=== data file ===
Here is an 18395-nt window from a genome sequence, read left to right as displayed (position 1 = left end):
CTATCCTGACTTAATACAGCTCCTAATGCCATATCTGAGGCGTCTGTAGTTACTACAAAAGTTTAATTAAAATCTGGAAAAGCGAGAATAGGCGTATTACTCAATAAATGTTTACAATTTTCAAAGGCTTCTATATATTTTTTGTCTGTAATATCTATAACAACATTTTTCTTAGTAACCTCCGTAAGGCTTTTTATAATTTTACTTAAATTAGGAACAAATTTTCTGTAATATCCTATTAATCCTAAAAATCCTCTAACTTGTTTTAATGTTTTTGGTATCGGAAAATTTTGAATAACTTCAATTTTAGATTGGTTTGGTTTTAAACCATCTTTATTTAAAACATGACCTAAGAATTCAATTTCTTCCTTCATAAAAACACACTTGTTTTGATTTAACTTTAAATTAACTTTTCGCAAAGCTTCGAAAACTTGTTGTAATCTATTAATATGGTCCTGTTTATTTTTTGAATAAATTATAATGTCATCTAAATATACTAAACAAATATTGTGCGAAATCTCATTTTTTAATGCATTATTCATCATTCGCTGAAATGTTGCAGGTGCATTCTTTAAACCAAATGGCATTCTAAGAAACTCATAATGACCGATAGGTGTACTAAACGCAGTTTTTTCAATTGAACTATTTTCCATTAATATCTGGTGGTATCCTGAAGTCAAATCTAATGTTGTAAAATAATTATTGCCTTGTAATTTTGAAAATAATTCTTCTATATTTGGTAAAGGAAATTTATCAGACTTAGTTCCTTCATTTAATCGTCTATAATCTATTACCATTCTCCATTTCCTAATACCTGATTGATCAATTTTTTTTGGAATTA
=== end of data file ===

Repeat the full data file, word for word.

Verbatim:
Here is an 18395-nt window from a genome sequence, read left to right as displayed (position 1 = left end):
CTATCCTGACTTAATACAGCTCCTAATGCCATATCTGAGGCGTCTGTAGTTACTACAAAAGTTTAATTAAAATCTGGAAAAGCGAGAATAGGCGTATTACTCAATAAATGTTTACAATTTTCAAAGGCTTCTATATATTTTTTGTCTGTAATATCTATAACAACATTTTTCTTAGTAACCTCCGTAAGGCTTTTTATAATTTTACTTAAATTAGGAACAAATTTTCTGTAATATCCTATTAATCCTAAAAATCCTCTAACTTGTTTTAATGTTTTTGGTATCGGAAAATTTTGAATAACTTCAATTTTAGATTGGTTTGGTTTTAAACCATCTTTATTTAAAACATGACCTAAGAATTCAATTTCTTCCTTCATAAAAACACACTTGTTTTGATTTAACTTTAAATTAACTTTTCGCAAAGCTTCGAAAACTTGTTGTAATCTATTAATATGGTCCTGTTTATTTTTTGAATAAATTATAATGTCATCTAAATATACTAAACAAATATTGTGCGAAATCTCATTTTTTAATGCATTATTCATCATTCGCTGAAATGTTGCAGGTGCATTCTTTAAACCAAATGGCATTCTAAGAAACTCATAATGACCGATAGGTGTACTAAACGCAGTTTTTTCAATTGAACTATTTTCCATTAATATCTGGTGGTATCCTGAAGTCAAATCTAATGTTGTAAAATAATTATTGCCTTGTAATTTTGAAAATAATTCTTCTATATTTGGTAAAGGAAATTTATCAGACTTAGTTCCTTCATTTAATCGTCTATAATCTATTACCATTCTCCATTTCCTAATACCTGATTGATCAATTTTTTTTGGAATTA